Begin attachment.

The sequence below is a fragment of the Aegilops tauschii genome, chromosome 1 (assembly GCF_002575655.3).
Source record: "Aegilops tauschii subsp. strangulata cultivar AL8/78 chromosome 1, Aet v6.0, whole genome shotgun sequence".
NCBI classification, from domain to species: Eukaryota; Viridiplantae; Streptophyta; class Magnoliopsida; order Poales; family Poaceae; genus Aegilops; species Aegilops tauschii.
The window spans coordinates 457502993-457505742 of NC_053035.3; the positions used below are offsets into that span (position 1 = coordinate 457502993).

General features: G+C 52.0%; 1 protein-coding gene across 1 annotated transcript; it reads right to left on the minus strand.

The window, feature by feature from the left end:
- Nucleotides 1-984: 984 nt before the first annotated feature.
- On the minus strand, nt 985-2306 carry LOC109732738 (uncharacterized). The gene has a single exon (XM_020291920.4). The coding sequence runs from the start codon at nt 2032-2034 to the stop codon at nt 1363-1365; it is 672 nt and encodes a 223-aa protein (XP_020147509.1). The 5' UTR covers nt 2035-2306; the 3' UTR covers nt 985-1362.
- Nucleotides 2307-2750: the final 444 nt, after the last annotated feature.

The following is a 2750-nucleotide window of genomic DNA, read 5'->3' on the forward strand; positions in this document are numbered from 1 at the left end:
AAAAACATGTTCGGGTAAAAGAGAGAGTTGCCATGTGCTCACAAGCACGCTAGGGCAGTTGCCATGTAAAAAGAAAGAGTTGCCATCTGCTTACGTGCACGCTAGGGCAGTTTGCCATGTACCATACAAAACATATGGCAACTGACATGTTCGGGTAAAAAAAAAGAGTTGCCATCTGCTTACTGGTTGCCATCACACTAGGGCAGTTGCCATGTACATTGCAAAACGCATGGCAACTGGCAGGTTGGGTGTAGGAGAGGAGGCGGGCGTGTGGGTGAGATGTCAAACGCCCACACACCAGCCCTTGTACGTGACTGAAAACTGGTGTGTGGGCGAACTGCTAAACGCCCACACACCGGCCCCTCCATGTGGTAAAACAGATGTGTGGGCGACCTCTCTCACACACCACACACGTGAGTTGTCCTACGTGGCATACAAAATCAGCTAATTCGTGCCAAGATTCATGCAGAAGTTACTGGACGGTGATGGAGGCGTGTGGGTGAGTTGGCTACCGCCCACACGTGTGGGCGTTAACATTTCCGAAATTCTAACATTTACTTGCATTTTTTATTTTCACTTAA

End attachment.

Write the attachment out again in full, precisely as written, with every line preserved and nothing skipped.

The sequence below is a fragment of the Aegilops tauschii genome, chromosome 1 (assembly GCF_002575655.3).
Source record: "Aegilops tauschii subsp. strangulata cultivar AL8/78 chromosome 1, Aet v6.0, whole genome shotgun sequence".
NCBI classification, from domain to species: Eukaryota; Viridiplantae; Streptophyta; class Magnoliopsida; order Poales; family Poaceae; genus Aegilops; species Aegilops tauschii.
The window spans coordinates 457502993-457505742 of NC_053035.3; the positions used below are offsets into that span (position 1 = coordinate 457502993).

General features: G+C 52.0%; 1 protein-coding gene across 1 annotated transcript; it reads right to left on the minus strand.

The window, feature by feature from the left end:
- Nucleotides 1-984: 984 nt before the first annotated feature.
- On the minus strand, nt 985-2306 carry LOC109732738 (uncharacterized). The gene has a single exon (XM_020291920.4). The coding sequence runs from the start codon at nt 2032-2034 to the stop codon at nt 1363-1365; it is 672 nt and encodes a 223-aa protein (XP_020147509.1). The 5' UTR covers nt 2035-2306; the 3' UTR covers nt 985-1362.
- Nucleotides 2307-2750: the final 444 nt, after the last annotated feature.

The following is a 2750-nucleotide window of genomic DNA, read 5'->3' on the forward strand; positions in this document are numbered from 1 at the left end:
AAAAACATGTTCGGGTAAAAGAGAGAGTTGCCATGTGCTCACAAGCACGCTAGGGCAGTTGCCATGTAAAAAGAAAGAGTTGCCATCTGCTTACGTGCACGCTAGGGCAGTTTGCCATGTACCATACAAAACATATGGCAACTGACATGTTCGGGTAAAAAAAAAGAGTTGCCATCTGCTTACTGGTTGCCATCACACTAGGGCAGTTGCCATGTACATTGCAAAACGCATGGCAACTGGCAGGTTGGGTGTAGGAGAGGAGGCGGGCGTGTGGGTGAGATGTCAAACGCCCACACACCAGCCCTTGTACGTGACTGAAAACTGGTGTGTGGGCGAACTGCTAAACGCCCACACACCGGCCCCTCCATGTGGTAAAACAGATGTGTGGGCGACCTCTCTCACACACCACACACGTGAGTTGTCCTACGTGGCATACAAAATCAGCTAATTCGTGCCAAGATTCATGCAGAAGTTACTGGACGGTGATGGAGGCGTGTGGGTGAGTTGGCTACCGCCCACACGTGTGGGCGTTAACATTTCCGAAATTCTAACATTTACTTGCATTTTTTATTTTCACTTAA